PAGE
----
Delegate to Congress Stacey Plaskett is calling for the re-imaging of the St. Croix south shore where the beleaguered oil refinery currently sits, and said local and federal leadership as well as private sector stakeholders should take advantage of federal funding opportunities that would facilitate the south shore's transformation with a new industry.
She also criticized the current owners of the refinery for what she described as their lack of communication with the Environmental Protection Agency on the refinery's efforts to meet environmental safety standards.
Her statement came one day after the EPA announced that the refinery would not resume operations without obtaining a new comprehensive Clean Air Act permit. Ms. Plaskett said she met with EPA officials Thursday.
The new permit, called a Prevention of Significant Deterioration (PSD) permit, would require detailed air quality analyses and the use of the best available air pollution control technology, the EPA said.
According to the federal agency, the refinery is located "near historically marginalized communities that are overburdened with pollution, including pollution from this refinery that led EPA to issue an emergency order to pause all operations in May 2021."
“I have spoken at length with EPA’s leadership as well as the White House about the engagement of federal government agencies and what they can do to provide support the Government of the Virgin Islands to reimage the Southshore of St. Croix, the site of the refinery," Ms. Plaskett said.
"Given the Biden-Harris Administration’s commitment to actively transitioning from fossil fuels to clean energy, aiding underserved communities, creating good paying jobs – which squarely fits the needs of the St. Croix community – this appears to be an ideal time for local and federal government along with private sector to utilize the enormous grants available in both the Infrastructure Investment and Jobs Act and the Inflation Reduction Act to create an entire new economic / industrial system on the islands. Although the initial news of the permit requirement may seem to be negative, this situation presents our territory with a transformational opportunity.”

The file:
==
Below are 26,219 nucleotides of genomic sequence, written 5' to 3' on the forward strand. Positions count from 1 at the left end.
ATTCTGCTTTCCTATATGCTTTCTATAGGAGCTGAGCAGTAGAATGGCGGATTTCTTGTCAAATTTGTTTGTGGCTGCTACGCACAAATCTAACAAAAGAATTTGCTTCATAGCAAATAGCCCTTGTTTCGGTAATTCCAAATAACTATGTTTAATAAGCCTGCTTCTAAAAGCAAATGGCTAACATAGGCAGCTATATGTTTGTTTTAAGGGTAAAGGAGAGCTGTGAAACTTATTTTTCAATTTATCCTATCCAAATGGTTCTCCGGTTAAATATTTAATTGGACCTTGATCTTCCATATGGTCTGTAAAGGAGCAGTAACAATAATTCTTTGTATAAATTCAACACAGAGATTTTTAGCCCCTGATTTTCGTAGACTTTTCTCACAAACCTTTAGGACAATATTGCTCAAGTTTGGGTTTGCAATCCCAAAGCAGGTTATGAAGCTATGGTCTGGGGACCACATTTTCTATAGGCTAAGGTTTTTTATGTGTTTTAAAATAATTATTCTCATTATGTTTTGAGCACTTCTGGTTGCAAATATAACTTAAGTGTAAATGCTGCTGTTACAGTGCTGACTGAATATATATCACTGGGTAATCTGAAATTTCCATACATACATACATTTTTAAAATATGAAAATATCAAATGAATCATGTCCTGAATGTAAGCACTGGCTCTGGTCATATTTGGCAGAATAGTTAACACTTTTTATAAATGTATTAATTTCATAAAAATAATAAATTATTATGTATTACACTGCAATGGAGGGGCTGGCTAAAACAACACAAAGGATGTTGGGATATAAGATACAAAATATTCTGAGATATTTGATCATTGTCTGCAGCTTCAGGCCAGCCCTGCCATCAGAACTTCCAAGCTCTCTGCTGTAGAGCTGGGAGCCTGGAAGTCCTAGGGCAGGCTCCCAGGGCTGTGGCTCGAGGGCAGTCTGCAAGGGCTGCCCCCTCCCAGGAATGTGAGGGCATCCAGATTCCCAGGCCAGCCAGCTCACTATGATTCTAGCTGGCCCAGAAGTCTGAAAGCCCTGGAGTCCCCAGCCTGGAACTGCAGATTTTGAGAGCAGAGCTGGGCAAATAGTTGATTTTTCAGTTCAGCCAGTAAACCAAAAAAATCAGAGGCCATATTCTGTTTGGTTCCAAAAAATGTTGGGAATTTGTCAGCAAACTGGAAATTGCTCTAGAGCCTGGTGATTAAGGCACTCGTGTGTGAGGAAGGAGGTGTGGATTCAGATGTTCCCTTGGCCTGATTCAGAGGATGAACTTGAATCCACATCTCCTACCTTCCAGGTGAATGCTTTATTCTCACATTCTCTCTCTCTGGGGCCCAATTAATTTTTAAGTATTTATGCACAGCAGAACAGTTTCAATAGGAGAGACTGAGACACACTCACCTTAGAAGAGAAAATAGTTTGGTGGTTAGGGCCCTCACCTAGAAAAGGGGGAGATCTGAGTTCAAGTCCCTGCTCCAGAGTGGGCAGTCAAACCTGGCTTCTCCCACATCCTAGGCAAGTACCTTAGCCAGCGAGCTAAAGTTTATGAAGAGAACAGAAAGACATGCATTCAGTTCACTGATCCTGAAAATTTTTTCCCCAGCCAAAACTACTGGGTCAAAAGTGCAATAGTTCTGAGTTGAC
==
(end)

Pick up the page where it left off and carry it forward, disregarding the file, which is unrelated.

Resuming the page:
She said the owners of Port Hamilton Refining and Transportation, whose principals include Charles Chambers and David Roberts have not done particularly well in communicating with the EPA regarding their efforts to ascertain that safety lapses were being addressed.
“Given the issues raised by EPA on previous occasions, I continue to raise concerns regarding the level of engagement by the present owners of the refinery with federal and local partners," she said. “We must work collaboratively across all levels of government to ensure we understand our options and are aware of the resources available. Our community cannot and will not be left behind.”